Thursday, 26 August 2010

Laughing, jovially

I'm melting on the tube from Bank heading up to Highgate. It has literally done nothing but rain all day and I’m now at the stage where I've stopped dealing with it particularly well. I smell like wet dog. Every time I’ve walked anywhere today, I’ve been properly drenched, and then of course the moisture in the air turns the underground into a massive sauna and everyone ends up feeling even crappier than they were at the start of the day. And I have holes in my shoes! It’s now officially time for my cold to go away. It’s moved from my throat to my chest, and now I have a tickly cough, which is frightening the Tyndarids.


Today was the first day of auditions for The Pepys Motet. They took place at St Olave’s Church, which felt very special; particularly as the light has been fixed which illuminates the statue of dear Elizabeth Pepys. You can now see every detail in her face as she stares down from the ceiling, as though she’s half way through shouting at her husband for complaining about her clothes, or being too jealous...

Before the auditions started I was able to spend about an hour writing music in the church. What a thrill. Obviously it was just my subconscious playing tricks, but I felt an incredible atmosphere in there, almost as though, and you’ll no doubt think me mad for even bothering to write this, the great man himself were standing behind me, tutting and saying; “no no... too busy... too much polyphony...” He's probably right. I'm in the process of thinning things out a bit. My friend Fiona once told me the best thing you can do as a composer is to write the music, and then cut half of it. I was working on the section where Elizabeth finds Pepys in flagrante delicto with Deb Willet and wondered if the statue was suddenly going to come crashing down from the roof. Come to think of it, Elizabeth did look a little angrier than usual today. Sometimes I look up there and merely think she's laughing, jovially...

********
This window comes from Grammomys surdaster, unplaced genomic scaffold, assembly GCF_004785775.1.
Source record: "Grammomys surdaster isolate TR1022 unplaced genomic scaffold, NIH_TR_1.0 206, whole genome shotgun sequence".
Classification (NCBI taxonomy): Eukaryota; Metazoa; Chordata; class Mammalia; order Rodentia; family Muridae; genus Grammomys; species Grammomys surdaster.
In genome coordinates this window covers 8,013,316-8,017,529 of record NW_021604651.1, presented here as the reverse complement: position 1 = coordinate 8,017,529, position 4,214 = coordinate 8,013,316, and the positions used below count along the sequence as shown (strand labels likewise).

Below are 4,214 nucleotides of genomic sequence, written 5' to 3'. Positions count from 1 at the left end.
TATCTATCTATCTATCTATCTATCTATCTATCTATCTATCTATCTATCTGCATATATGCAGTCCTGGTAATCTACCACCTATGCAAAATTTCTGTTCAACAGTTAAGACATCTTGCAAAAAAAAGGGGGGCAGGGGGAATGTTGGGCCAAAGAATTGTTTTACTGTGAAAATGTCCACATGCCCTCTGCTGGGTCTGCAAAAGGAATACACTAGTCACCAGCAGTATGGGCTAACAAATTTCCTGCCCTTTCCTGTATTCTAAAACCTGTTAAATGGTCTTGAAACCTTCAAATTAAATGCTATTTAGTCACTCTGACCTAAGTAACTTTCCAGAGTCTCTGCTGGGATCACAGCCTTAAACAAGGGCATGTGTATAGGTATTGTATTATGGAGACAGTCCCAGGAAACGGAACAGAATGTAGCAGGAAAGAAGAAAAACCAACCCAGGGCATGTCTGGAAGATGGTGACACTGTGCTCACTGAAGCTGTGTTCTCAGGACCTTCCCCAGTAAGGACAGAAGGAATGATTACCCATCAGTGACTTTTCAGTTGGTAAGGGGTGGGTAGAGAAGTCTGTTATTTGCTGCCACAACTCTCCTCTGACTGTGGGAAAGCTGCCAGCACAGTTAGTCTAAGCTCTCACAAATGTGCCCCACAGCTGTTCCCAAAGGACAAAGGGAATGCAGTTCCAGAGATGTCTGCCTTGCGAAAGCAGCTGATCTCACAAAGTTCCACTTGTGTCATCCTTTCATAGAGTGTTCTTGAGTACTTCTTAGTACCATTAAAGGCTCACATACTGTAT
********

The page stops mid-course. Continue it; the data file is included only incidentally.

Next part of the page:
The auditions themselves were good. I felt a bit out of my depth to begin with, trying to teach people music I’ve only just written, and immediately became aware of a few errors which I hadn’t previously spotted. Of the 11 people who auditioned, I’d say around half were good enough to sing in the piece. There were some lovely voices; many of whom will be fighting over places in just one choir; unsurprisingly the early music bunch. As ever, it was a joy to chat to people about their lives and backgrounds. The most interesting career has to belong to the Coventry-based engineer at Aston Martin, whose job it is to crash cars for a living!

Give or take a few wrong notes, and a couple of very unconfident singers, it was a real privilege to hear the music for the first time. We focussed on the fugue from the Great Plague movement and there were very brief moments, when I started to get a sense that I might just have written something very exciting. I kept looking towards the alter, under which the Pepyses are lying and wondering if they would approve. I very much hope so.

Speaking of which, the 26th August 1660 was a Sunday and Pepys went not once, but twice to St Olave’s Church; the first time hearing a stranger preaching a “dry and tedious long sermon”. He went with Sir William Pen and the two of them were placed in “the highest pew of all”. I had assumed that the Royal Navy pew when it was built was the only galleried pew in that particular church, but obviously not. I've no doubt, however, if Pepys had anything to do with it, that it was the tallest!

Pepys and his wife walked on the leads of their roof in the evening. So it obviously wasn’t raining in 1660 like it is right now!

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